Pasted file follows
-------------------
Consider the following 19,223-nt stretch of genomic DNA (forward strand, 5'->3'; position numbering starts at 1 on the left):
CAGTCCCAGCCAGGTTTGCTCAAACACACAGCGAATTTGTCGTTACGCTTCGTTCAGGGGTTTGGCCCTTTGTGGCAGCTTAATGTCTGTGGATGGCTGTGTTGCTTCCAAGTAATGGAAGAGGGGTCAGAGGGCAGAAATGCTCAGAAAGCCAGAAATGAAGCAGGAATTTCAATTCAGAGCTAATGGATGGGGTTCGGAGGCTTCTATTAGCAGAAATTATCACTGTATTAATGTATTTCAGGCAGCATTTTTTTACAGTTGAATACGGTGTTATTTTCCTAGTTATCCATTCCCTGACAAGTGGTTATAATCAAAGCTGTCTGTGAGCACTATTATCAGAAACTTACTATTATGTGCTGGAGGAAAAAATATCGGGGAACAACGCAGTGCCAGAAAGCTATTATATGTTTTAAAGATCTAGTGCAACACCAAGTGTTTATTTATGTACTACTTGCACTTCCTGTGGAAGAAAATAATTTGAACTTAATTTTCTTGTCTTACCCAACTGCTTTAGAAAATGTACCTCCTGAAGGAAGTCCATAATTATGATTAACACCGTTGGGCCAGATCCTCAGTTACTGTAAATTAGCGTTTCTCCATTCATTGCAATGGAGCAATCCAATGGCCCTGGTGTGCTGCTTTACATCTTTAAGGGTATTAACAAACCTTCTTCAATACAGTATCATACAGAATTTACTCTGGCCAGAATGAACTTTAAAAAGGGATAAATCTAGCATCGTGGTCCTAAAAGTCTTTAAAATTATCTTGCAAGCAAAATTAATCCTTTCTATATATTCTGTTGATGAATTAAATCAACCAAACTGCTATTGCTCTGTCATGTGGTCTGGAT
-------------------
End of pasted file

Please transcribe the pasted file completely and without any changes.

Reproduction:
Consider the following 19,223-nt stretch of genomic DNA (forward strand, 5'->3'; position numbering starts at 1 on the left):
CAGTCCCAGCCAGGTTTGCTCAAACACACAGCGAATTTGTCGTTACGCTTCGTTCAGGGGTTTGGCCCTTTGTGGCAGCTTAATGTCTGTGGATGGCTGTGTTGCTTCCAAGTAATGGAAGAGGGGTCAGAGGGCAGAAATGCTCAGAAAGCCAGAAATGAAGCAGGAATTTCAATTCAGAGCTAATGGATGGGGTTCGGAGGCTTCTATTAGCAGAAATTATCACTGTATTAATGTATTTCAGGCAGCATTTTTTTACAGTTGAATACGGTGTTATTTTCCTAGTTATCCATTCCCTGACAAGTGGTTATAATCAAAGCTGTCTGTGAGCACTATTATCAGAAACTTACTATTATGTGCTGGAGGAAAAAATATCGGGGAACAACGCAGTGCCAGAAAGCTATTATATGTTTTAAAGATCTAGTGCAACACCAAGTGTTTATTTATGTACTACTTGCACTTCCTGTGGAAGAAAATAATTTGAACTTAATTTTCTTGTCTTACCCAACTGCTTTAGAAAATGTACCTCCTGAAGGAAGTCCATAATTATGATTAACACCGTTGGGCCAGATCCTCAGTTACTGTAAATTAGCGTTTCTCCATTCATTGCAATGGAGCAATCCAATGGCCCTGGTGTGCTGCTTTACATCTTTAAGGGTATTAACAAACCTTCTTCAATACAGTATCATACAGAATTTACTCTGGCCAGAATGAACTTTAAAAAGGGATAAATCTAGCATCGTGGTCCTAAAAGTCTTTAAAATTATCTTGCAAGCAAAATTAATCCTTTCTATATATTCTGTTGATGAATTAAATCAACCAAACTGCTATTGCTCTGTCATGTGGTCTGGAT